William J. Dean, a lawyer and former executive director of Volunteers of Legal Service, writes: On reading the manuscript of my collection of essays, many of them having first appeared in the New York Law Journal, a literary agent writes me, "I was fascinated. Manuscript reads well. I think they add up to a book."
David B. Saxe, an associate justice at the Appellate Division, First Department, proposes a rule for the preparation of that court's written work to ensure the timely disposition of appeals and disciplinary matters.
Steven Zeidman, a professor at the City University of New York Law School, writes: Somehow missing in the stop-and-frisk conflagration is the one institutional entity that is specifically charged with monitoring the police and addressing the constitutionality of police behavior on a daily basis - the New York City Criminal Court.
New York's new rule requiring 50 hours of pro bono service prior to admission to the bar threatens to displace small firm and solo practitioners out of even more areas previously handled by lawyers, albeit for smaller fees.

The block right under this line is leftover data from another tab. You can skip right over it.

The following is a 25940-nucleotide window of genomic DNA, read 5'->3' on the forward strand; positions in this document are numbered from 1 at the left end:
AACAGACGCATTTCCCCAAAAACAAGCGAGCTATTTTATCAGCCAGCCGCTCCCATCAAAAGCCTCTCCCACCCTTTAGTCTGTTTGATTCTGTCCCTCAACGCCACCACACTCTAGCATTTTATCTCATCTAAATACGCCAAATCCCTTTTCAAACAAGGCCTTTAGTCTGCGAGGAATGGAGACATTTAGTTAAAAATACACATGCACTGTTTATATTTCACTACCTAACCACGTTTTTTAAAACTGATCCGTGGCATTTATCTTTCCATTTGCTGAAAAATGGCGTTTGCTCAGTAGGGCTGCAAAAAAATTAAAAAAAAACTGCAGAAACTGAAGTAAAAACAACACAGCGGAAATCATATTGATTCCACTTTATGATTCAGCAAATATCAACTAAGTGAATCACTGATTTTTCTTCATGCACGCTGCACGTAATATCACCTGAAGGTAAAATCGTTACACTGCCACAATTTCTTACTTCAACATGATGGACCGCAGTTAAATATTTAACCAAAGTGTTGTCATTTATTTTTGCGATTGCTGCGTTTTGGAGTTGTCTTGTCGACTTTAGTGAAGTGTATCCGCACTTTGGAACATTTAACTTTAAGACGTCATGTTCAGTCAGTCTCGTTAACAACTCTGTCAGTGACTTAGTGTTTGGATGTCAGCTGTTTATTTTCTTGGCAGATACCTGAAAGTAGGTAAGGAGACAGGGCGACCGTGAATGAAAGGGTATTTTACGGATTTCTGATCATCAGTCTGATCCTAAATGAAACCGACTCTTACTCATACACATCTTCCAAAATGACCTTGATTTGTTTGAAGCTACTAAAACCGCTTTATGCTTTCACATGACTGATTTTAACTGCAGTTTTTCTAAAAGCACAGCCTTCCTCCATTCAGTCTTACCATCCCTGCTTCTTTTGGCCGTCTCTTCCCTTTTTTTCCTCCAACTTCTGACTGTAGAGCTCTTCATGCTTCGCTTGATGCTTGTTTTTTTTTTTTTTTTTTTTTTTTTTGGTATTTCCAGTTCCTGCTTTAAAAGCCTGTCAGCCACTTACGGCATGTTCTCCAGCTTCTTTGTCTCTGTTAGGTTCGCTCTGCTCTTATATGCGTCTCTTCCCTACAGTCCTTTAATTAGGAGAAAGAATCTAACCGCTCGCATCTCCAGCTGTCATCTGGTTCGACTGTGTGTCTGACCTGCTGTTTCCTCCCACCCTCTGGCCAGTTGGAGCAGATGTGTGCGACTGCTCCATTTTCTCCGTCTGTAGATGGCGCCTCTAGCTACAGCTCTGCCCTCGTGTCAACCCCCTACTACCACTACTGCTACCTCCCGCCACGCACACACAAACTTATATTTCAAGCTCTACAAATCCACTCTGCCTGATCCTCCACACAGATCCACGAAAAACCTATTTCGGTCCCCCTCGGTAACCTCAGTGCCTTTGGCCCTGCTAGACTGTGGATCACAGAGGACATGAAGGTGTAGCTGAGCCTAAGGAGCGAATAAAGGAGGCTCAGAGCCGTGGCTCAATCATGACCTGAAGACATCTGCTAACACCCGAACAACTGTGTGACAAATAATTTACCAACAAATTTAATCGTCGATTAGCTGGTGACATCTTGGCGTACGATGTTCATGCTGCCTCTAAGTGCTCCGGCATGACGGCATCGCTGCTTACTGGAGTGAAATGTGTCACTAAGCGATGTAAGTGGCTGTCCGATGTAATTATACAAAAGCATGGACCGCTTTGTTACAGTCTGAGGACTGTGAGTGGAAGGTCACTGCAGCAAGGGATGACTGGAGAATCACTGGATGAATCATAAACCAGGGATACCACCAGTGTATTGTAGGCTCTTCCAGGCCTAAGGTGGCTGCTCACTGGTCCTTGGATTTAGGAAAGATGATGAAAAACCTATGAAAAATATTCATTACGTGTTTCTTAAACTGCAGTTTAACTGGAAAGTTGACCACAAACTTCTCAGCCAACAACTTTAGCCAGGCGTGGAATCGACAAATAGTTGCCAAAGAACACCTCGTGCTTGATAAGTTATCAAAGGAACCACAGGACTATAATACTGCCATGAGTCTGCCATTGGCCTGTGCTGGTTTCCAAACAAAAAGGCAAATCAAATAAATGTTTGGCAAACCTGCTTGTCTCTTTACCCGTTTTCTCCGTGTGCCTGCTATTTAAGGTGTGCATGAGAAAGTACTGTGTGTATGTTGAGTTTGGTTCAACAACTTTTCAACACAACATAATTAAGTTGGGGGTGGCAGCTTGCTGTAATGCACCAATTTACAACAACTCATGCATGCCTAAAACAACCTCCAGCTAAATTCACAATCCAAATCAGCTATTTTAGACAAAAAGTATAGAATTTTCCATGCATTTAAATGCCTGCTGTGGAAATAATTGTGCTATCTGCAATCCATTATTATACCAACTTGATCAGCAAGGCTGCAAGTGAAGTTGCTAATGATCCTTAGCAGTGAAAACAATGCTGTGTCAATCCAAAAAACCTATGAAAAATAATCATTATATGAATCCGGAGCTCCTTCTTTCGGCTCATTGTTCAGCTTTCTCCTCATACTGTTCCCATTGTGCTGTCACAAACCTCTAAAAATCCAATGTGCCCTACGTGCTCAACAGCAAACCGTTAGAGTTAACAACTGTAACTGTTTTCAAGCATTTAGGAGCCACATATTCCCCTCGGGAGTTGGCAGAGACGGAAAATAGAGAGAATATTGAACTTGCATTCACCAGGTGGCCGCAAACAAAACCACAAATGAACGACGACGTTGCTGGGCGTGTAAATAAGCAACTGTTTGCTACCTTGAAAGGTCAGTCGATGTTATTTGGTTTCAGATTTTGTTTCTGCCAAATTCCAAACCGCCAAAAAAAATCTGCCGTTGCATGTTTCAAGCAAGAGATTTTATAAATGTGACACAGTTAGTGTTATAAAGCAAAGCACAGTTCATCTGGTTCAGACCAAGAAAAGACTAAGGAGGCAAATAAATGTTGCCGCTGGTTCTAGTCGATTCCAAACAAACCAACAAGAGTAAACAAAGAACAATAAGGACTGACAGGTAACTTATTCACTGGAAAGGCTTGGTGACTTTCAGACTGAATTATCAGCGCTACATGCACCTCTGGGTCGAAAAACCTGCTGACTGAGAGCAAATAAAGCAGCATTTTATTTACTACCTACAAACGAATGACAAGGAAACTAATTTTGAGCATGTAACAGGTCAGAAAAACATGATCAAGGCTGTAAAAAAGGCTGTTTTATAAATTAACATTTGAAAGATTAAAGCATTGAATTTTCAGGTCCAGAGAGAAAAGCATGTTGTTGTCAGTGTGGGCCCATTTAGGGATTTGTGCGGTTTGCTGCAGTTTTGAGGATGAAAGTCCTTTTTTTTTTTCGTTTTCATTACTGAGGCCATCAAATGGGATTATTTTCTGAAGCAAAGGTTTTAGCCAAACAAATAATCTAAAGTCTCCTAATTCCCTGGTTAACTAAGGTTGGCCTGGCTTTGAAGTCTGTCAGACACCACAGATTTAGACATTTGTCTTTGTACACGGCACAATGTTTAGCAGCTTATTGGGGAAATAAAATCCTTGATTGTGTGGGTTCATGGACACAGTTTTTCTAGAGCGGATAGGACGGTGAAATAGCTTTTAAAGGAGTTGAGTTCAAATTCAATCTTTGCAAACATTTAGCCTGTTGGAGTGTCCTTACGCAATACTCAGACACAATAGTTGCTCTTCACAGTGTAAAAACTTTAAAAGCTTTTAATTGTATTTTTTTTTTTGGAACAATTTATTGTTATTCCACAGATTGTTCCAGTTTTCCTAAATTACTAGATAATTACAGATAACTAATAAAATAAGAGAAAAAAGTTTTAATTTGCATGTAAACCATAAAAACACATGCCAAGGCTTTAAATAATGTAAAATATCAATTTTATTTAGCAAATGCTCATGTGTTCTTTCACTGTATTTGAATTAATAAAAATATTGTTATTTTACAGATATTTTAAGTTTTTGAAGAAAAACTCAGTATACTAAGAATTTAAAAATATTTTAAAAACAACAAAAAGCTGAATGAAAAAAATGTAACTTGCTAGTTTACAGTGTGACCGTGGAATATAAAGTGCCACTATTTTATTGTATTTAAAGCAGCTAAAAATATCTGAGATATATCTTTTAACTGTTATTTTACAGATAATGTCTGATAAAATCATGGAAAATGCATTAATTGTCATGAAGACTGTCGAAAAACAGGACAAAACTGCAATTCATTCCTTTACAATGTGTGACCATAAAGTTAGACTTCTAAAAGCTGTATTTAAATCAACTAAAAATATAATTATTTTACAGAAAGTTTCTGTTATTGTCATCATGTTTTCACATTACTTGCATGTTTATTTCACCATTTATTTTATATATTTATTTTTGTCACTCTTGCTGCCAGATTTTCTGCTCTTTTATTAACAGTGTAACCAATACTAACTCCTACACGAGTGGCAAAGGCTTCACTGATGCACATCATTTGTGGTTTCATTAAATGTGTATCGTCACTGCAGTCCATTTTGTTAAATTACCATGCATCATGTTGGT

Robert Anello, a partner at Morvillo, Abramowitz, Grand, Iason & Anello and president of the Federal Bar Council, writes: The shadow the sequester has already cast on the nation's federal courts and the criminal and civil justice systems are of grave concern to those familiar with the important function courts play in administering this nation's laws. As the sequester persists, the pernicious effects will only worsen.
Cadwalader, Wickersham & Taft partner Dorothy R. Auth writes: The Supreme Court's recent holding sent shock waves throughout the biotech IP community not only because the court invalidated a class of commonly issued patent claims, but also because it established a bright-line distinction between naturally and non-naturally occurring compounds. However, a calmer reading of 'Myriad' reveals that its reach may be more limited than first reported.
David B. Saxe, an associate justice at the Appellate Division, First Department, writes: There have been times when the First Department has had serious problems with excessive delays in the issuance of decisions, caused by justices who failed, for months, to complete their assigned writing of an opinion or dissent. It may be a good time for the court to take affirmative steps to prevent the problem from recurring.
Katharine H. Parker and Daniel L. Saperstein of Proskauer Rose write: On its face, New York's new law is a well-intentioned effort to address the problem of long-term unemployment. But given that any business, even in times of plenty, turns away far more applicants than it can hire, the prospect of frequent and frivolous litigation from this ill-conceived and overbroad law looms large.